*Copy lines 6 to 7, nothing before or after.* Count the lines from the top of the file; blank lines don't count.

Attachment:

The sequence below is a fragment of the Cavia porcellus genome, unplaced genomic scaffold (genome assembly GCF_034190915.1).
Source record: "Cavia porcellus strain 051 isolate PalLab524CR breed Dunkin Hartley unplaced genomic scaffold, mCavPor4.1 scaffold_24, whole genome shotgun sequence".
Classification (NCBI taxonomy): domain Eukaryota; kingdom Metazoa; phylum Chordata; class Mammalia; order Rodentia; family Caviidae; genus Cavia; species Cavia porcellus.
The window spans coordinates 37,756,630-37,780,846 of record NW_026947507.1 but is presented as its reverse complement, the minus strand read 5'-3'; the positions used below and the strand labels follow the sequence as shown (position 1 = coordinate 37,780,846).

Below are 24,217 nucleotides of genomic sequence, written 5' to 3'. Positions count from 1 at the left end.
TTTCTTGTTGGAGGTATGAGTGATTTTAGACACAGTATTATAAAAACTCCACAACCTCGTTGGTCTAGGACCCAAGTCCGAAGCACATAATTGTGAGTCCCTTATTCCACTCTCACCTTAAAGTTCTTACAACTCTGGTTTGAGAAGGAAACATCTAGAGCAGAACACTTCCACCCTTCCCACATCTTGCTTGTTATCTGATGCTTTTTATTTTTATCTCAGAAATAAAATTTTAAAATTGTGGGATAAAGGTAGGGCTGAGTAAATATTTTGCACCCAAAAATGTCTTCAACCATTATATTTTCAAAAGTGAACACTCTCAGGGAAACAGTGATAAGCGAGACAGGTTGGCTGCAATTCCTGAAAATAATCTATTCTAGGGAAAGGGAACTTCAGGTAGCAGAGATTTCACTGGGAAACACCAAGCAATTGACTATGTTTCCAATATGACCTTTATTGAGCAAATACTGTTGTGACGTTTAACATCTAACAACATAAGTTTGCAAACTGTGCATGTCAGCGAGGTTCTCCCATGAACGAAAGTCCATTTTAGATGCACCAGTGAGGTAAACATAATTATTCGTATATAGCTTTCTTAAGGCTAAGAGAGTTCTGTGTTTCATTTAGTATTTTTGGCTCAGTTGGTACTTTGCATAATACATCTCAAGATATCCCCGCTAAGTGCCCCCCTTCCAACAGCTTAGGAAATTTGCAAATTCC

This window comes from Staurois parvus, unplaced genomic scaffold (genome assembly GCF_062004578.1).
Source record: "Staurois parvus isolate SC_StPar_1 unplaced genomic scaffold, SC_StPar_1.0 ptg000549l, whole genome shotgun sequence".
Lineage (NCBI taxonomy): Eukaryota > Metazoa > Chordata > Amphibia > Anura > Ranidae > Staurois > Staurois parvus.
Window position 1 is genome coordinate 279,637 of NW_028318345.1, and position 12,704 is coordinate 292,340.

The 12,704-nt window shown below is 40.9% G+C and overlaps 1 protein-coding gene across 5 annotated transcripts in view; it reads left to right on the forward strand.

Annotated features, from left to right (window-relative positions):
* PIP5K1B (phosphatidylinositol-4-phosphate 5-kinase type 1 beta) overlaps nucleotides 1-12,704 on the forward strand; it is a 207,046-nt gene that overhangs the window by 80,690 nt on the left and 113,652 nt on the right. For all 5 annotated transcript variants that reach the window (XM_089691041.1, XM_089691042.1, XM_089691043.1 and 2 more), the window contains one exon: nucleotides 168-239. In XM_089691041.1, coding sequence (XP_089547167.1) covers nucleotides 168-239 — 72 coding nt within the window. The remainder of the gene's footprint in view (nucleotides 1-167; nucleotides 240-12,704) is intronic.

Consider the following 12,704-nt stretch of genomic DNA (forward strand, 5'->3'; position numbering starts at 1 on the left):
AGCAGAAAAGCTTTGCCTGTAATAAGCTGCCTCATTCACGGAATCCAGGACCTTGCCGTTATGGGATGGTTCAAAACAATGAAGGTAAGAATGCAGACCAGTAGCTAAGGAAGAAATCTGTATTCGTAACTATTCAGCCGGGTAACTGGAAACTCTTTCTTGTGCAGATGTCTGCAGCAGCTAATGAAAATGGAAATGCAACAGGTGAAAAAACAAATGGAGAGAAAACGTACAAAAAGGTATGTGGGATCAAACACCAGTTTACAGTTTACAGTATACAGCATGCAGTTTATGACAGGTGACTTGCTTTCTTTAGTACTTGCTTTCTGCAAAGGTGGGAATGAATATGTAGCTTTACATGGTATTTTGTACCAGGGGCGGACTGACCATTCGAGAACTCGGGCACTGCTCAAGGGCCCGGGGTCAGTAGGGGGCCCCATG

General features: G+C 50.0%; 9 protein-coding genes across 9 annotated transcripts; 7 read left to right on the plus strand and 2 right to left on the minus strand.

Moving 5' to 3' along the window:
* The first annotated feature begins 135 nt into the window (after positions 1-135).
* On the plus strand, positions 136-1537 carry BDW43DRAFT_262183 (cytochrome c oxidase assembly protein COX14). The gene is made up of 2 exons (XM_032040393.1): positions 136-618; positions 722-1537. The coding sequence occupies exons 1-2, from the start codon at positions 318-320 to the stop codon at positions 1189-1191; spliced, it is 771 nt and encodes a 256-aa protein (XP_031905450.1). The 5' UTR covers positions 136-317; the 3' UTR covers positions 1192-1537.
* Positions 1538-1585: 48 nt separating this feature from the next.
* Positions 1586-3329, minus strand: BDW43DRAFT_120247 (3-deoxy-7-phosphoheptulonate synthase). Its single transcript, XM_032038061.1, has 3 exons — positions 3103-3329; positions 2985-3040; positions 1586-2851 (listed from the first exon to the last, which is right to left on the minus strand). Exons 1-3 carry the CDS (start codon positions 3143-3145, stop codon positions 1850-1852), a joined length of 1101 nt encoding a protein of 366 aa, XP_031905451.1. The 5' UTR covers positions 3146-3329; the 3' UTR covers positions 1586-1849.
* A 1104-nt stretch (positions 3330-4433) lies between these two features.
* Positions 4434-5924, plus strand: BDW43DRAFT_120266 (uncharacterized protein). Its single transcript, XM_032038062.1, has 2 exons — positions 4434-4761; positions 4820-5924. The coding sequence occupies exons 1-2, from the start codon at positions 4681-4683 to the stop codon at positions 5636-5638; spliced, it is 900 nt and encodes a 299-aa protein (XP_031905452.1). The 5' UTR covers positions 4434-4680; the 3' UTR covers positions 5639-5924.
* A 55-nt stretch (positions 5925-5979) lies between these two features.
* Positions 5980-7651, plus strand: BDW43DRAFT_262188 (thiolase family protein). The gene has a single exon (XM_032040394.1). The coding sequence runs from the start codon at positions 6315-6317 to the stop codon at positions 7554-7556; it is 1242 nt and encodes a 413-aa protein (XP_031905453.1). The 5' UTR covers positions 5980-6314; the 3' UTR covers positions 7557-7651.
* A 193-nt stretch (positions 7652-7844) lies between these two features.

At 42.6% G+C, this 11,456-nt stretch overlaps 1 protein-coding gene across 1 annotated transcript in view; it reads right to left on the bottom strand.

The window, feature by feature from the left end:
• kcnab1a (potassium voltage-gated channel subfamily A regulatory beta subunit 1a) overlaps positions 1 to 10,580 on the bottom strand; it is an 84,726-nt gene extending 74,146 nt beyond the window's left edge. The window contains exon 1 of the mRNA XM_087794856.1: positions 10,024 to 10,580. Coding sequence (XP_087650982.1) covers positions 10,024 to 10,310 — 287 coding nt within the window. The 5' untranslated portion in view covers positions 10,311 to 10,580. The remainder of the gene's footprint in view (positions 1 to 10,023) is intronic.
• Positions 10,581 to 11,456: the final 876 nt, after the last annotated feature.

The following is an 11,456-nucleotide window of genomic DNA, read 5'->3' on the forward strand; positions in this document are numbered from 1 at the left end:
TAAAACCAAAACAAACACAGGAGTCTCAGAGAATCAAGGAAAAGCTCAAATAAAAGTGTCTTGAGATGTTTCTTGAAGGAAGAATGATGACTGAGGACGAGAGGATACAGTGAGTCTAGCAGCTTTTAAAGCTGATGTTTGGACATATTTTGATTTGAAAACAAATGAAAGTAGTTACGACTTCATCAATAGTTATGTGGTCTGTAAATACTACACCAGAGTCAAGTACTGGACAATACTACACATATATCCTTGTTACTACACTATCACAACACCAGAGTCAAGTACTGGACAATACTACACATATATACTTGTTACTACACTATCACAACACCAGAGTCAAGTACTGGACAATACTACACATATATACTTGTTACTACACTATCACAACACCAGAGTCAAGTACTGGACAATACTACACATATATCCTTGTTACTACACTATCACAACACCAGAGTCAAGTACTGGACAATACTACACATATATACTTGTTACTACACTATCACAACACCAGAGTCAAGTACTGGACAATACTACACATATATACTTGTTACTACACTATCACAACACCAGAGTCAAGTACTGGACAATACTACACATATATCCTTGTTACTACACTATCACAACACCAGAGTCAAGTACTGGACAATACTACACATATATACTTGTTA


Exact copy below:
TTTCTTGTTGGAGGTATGAGTGATTTTAGACACAGTATTATAAAAACTCCACAACCTCGTTGGTCTAGGACCCAAGTCCGAAGCACATAATTGTGAGTCCCTTATTCCACTCTCACCTTAAAGTTCTTACAACTCTGGTTTGAGAAGGAAACATCTAGAGCAGAACACTTCCACCCTTCCCACATCTTGCTTGTTATCTGATGCTTTTTATTTTTATCTCAGAAATAAAATTTTAAAATTGTGGGATAAAGGTAGGGCTGAGTAAATATTTTGCACCCAAAAATGTCTTCAACCATTATATTTTCAAAAGTGAACACTCTCAGGGAAACAGTGATAAGCGAGACAGGTTGGCTGCAATTCCTGAAAATAATCTATTCTAGGGAAAGGGAACTTCAGGTAGCAGAGATTTCACTGGGAAACACCAAGCAATTGACTATGTTTCCAATATGACCTTTATTGAGCAAATACTGTTGTGACGTTTAACATCTAACAACATAAGTTTGCAAACTGTGCATGTCAGCGAGGTTCTCCCATGAACGAAAGTCCATTTTAGATGCACCAGTGAGGTAAACATAATTATTCGTATATAGCTTTCTTAAGGCTAAGAGAGTTCTGTGTTTCATTTAGTATTTTTGGCTCAGTTGGTACTTTGCATAATACATCTCAAGATATCCCCGCTAAGTGCCCCCCTTCCAACAGCTTAGGAAATTTGCAAATTCC

This window comes from Staurois parvus, unplaced genomic scaffold (genome assembly GCF_062004578.1).